7. We may find Earth-like life on Mars that is far more simple, since the bacteria found here are much too complex to be the first cells (take that, Creationists – your straw man that single-celled life is too complex to have originated from a bunch of slime is just a straw man). Regardless, it may be a separate genesis from Earth or it could be the same as Earth – either one would be very interesting.
  8. The story broke through a London news source because they refused to “play the politics of America and Science,” because the journals “have an enormous strangle-hold on the information” and have embargoes on it such that authors cannot necessarily talk about results until the journal comes out with the article. This is despite the data being gained through tax-payer-funded missions, but because of the “blackmail” of the journals, which is “absurd,” they could not talk about them.

My Responses

1. This is part of Hoagland’s standard conspiracy claims, that NASA knows more than it’s letting on but whatever political or black-ops powers that be won’t let them do it. From an objective standpoint, you cannot read body language, you cannot read into the word “no,” etc., and Hoagland has no legitimate basis for claiming to be able to read peoples’ minds, and hence he cannot say whether or not NASA folks “wanted” to announce that this is life.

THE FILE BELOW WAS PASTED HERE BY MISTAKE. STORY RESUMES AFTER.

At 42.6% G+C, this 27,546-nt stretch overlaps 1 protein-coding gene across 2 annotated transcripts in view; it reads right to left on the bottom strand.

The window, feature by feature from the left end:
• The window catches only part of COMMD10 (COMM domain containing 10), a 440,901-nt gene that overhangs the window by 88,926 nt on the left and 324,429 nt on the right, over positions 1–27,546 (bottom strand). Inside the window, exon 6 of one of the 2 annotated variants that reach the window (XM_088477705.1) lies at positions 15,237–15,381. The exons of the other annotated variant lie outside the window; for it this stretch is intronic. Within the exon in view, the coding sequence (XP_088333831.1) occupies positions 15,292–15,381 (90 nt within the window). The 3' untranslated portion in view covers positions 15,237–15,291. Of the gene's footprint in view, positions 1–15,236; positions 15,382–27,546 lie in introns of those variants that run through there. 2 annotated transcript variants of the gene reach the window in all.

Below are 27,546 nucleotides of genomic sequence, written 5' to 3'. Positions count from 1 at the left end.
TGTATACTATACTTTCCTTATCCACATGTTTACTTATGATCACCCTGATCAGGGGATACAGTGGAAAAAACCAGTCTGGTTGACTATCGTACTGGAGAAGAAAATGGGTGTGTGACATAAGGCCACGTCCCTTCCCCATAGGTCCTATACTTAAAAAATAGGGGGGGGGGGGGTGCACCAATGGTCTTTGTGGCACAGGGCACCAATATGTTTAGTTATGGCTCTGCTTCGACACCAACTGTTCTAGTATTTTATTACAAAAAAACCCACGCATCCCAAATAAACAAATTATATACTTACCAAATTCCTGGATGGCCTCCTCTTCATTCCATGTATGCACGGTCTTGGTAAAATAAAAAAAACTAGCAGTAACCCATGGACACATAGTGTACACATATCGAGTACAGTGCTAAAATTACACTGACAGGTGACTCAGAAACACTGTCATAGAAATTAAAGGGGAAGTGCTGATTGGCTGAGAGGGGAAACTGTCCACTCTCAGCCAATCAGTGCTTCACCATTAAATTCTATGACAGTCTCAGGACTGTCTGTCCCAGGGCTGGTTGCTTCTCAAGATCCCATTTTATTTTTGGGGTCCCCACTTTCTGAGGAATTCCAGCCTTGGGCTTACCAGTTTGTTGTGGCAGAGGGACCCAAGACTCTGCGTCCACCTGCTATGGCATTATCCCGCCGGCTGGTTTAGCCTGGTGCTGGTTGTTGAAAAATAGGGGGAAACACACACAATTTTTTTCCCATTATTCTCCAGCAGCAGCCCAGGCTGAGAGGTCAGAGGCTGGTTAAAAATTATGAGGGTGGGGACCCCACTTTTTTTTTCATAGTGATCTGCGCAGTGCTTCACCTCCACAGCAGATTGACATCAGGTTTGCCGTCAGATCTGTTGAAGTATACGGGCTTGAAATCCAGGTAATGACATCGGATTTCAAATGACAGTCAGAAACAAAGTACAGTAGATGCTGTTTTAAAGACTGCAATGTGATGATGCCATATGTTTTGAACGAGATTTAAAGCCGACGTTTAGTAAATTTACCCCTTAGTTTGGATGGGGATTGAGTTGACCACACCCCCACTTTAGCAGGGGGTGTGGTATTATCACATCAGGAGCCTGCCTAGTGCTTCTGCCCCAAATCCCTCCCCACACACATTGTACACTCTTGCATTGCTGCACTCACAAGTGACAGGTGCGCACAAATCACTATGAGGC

2. I covered a little of this in my post about the peer-review system that I made just prior to this post. The next sentence – about his own secret sources – is another part of standard conspiracy claims. “The official word says this, but my own super-duper-secret-sources says something completely different.” This is a double-standard, or the simple “inconsistency” logical fallacy. He refuses to accept a peer-review system of standard science, but he won’t let other people peer-review his own sources. He’s also using an argument from authority, saying that you should believe him because he has a secret authoritative source. I will address the specific part about journals and editing in #8.